Asian private equity (PE) markets have gotten themselves a reputation for being difficult to both enter and to exit. Inevitably, this has led to a number of struggles for the PE marketplace across the continent. We recently looked at measures the South Korean government is looking to take in order to boost markets in the country.
When we talk about Asian PE investment, we’re talking more about the Far East. Israel, by contrast, is proving to be a very lucrative PE market, particularly when it comes to technology start-ups, owing to its proximity to Europe and close ties to the United States.
Although the red tape that surrounds PE deals and the entire process in many Far Eastern countries is holding the market down, the presence of many wealthy individuals in the region is also proving a hindrance. The Financial Times reported recently that individual tycoons – the story highlights Li Ka-shing from Hong Kong – are grabbing all the best and most lucrative investment opportunities, particularly at the early stages of a business’ life and so limiting PE funds’ reach.
Instances of wealthy individuals investing into companies is not new, but it is somewhat unique that in Asia this tends to be in the form of direct investment. Elsewhere around the world, the common trend is for individuals to invest in funds that then invest in the chosen company for them.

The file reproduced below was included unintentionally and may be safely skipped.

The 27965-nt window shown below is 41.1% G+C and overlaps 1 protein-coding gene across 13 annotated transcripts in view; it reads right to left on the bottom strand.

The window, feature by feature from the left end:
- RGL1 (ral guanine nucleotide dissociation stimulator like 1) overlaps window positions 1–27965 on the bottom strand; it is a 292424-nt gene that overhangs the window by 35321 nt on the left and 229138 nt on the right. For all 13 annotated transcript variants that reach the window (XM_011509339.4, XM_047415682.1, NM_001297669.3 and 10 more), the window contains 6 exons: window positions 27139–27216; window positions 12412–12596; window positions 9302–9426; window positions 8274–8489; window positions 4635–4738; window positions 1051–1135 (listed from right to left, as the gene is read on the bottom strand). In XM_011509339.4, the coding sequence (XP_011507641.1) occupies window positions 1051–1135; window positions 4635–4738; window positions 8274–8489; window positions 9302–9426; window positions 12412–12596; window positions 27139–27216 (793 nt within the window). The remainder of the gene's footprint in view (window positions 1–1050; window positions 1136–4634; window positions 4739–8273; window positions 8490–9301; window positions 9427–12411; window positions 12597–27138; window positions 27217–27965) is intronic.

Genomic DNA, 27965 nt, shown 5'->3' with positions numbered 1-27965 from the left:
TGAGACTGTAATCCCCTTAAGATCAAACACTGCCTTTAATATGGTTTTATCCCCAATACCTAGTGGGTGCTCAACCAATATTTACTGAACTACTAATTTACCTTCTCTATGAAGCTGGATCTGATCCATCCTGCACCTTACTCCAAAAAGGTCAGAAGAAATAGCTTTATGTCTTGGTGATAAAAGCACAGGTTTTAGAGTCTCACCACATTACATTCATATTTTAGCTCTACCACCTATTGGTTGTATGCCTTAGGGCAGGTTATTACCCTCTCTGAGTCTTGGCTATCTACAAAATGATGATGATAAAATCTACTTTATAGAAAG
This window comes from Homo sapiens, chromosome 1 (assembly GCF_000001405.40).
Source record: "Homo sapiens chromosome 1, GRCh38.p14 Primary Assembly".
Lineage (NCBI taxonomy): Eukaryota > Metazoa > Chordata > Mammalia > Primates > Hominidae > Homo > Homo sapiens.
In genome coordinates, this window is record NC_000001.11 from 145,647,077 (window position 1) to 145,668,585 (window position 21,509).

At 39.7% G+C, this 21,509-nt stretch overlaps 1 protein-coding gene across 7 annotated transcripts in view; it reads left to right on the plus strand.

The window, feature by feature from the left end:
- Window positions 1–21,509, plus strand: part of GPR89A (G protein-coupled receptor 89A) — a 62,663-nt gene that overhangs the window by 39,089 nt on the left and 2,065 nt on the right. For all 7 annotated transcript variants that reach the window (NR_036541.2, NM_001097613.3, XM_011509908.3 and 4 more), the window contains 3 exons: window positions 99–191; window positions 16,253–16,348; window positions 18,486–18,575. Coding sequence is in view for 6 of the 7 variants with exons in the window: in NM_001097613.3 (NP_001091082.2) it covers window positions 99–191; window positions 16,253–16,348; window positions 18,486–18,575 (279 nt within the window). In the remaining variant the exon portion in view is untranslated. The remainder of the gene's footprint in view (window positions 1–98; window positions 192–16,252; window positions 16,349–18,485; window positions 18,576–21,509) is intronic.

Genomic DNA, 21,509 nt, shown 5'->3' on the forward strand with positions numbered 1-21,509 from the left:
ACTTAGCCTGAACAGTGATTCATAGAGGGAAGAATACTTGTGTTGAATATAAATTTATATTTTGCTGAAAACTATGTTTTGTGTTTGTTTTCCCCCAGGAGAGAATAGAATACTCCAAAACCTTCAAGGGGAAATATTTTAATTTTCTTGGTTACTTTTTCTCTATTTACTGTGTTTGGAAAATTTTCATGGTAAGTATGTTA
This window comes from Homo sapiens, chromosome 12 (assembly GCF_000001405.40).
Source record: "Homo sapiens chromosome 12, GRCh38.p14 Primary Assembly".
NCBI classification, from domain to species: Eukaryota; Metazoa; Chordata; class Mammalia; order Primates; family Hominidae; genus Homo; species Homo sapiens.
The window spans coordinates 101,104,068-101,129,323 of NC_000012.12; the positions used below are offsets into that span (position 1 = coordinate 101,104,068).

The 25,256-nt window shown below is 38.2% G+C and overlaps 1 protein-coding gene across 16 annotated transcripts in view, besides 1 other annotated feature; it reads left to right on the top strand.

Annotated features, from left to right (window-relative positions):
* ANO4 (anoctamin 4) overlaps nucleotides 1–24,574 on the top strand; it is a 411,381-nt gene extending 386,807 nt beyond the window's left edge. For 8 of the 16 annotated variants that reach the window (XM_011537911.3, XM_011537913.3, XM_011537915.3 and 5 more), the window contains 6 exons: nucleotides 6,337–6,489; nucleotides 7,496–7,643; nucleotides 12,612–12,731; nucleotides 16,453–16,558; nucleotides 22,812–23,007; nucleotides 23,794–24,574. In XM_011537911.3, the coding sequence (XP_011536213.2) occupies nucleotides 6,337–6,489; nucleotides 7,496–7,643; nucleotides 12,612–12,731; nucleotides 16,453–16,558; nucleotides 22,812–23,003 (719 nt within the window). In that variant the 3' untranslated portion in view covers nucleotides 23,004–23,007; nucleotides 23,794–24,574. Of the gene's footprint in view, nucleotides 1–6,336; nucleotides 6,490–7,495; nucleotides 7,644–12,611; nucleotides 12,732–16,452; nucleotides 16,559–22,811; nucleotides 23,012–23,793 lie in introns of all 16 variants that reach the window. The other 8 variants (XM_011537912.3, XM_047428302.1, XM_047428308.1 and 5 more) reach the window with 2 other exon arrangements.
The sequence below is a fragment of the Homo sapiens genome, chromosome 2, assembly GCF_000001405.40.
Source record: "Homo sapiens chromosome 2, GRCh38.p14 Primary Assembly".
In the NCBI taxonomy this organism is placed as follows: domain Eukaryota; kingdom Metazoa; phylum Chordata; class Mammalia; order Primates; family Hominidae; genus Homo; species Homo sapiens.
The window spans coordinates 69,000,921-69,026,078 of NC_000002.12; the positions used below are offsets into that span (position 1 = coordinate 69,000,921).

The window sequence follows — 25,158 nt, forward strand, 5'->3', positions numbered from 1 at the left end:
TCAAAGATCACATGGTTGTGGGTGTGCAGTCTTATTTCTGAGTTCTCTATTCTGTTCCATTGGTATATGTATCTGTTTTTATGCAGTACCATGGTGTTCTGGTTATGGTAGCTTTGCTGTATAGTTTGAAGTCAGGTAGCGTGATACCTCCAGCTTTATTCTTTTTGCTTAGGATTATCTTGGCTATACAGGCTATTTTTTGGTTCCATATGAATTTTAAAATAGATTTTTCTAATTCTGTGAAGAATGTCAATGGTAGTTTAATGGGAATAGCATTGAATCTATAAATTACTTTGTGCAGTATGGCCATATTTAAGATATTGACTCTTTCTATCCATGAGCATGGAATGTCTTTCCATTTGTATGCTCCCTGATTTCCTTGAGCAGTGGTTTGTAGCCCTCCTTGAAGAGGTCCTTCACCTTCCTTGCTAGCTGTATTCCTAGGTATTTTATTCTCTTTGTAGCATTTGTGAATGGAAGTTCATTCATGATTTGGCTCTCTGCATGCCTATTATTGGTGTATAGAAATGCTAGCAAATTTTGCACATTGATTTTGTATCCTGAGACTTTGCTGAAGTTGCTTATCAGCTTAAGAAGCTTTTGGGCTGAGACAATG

Eric Solberg, former partner at CVC and now owner of an Asian PE shop, told the newspaper that avoiding different fees and complicated deal structures with PE funds is probably what makes these tycoons go it alone. He said, “Far more active than private equity as a whole or corporates as a whole are the Asian families. It is very hard to track what they are doing in real time, but you should not forget that they are the ones really driving the [private investment] market here.”
Another prominent figure in the PE market, Brian Crawford, also told the Financial Times that the reputation of PE funds in the region for having a lack of transparency was also harmful, and that wealthy individuals and families are happy to calculate the risk involved themselves and make the appropriate moves to invest. It leaves the Asian PE markets in an interesting position.
Numerous pieces of analysis of economic trends have shown that a strong PE marketplace generally means a strong economy, and while Solberg states that wealthy individuals bypassing Asian PE houses is driving the industry, if such trends continue other countries will need to follow South Korea and look to make investment through funds more appealing.